Understanding the Diversity of Board Member Personalities

Although we know the value of diverse perspectives around the board table, sometimes the challenges such diversity presents cause us to wish for the calm of working with a homogeneous team. One tool that can enhance our understanding of diversity and help us appreciate its value is personality assessment.

Whether a board uses the Myers Briggs Type Indicator® (MBTI®), DiSC®, True Colors™, Kolbe A™, or yet another tool, board members gain insight into how their preferred approach to such things as gathering information, making decisions, and interacting with people impacts others. They also learn how their colleagues tick, gaining helpful insights into the sources of harmony and frustration among board members.

A while ago I worked with a board in which many of the board members were frustrated with rehashing the same issues meeting after meeting, while the board chair believed these topics had not been adequately addressed. In the midst of exploring how the board members’ MBTI preferences impacted their work, the reason for the different perspectives became glaringly obvious. In MBTI terms, the board chair was a strong perceiver, who made decisions by considering all the available information and reconsidered decisions whenever he learned additional information. The rest of the board members were strong judgers; once they had some key information they made decisions, implemented accordingly, and moved on to the next matter at hand. The board decided at its next annual meeting to select one of the judgers as board chair as he could lead the board meeting in a way that would enable more timely decision-making, fit the style of the vast majority of the board members, and enhance organizational progress.

Yes, changing roles when an individual is seen to not be a great fit does risk hurt feelings because dedicated individuals may be assigned less prestigious roles. When an organization uses personality assessment it is essential to emphasize that all personality types have a valuable place in society. It just depends on the job at hand which types are best equipped to serve most effectively. All board members and the organization as a whole can win when everyone’s strengths are acknowledged and committee memberships, officer roles, and other tasks are assigned to maximize each person’s contributions.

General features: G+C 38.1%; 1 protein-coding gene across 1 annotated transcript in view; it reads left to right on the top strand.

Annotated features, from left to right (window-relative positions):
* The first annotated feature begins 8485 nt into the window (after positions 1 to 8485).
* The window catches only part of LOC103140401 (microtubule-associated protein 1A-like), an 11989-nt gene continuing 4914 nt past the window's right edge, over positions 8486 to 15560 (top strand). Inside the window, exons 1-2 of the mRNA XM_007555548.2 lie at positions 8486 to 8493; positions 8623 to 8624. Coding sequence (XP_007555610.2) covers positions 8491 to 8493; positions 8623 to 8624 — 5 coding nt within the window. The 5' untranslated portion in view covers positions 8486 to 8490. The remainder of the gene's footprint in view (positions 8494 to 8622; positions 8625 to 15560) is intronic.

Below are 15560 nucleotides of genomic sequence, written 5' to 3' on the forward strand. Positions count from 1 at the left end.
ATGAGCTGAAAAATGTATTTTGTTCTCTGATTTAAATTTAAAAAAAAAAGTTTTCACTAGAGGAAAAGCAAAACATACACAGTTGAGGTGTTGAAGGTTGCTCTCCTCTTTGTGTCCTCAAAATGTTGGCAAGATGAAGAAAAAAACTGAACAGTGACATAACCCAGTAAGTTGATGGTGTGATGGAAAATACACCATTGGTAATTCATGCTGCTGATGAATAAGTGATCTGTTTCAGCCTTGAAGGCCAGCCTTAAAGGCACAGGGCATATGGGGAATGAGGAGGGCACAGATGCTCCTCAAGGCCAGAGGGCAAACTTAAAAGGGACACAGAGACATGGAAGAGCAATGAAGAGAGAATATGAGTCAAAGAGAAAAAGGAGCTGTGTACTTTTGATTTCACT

About admin

Cathie Leimbach is Co-Founder and Consulting Partner with STRIVE!, a leadership development firm serving boards and senior management teams across the United States and Canada. Her diverse leadership experience includes chairing boards of directors, managing a team of 200, and coaching board members and senior managers to enhanced effectiveness. Cathie is recognized as an outstanding facilitator who engages workshop participants in the learning process for enhanced understanding and retention. STRIVE!’s book “The Imperfect Board Member” has been the top selling governance book for the last two years. Cathie writes a weekly board governance blog www.boardgovernance.wordpress.com.
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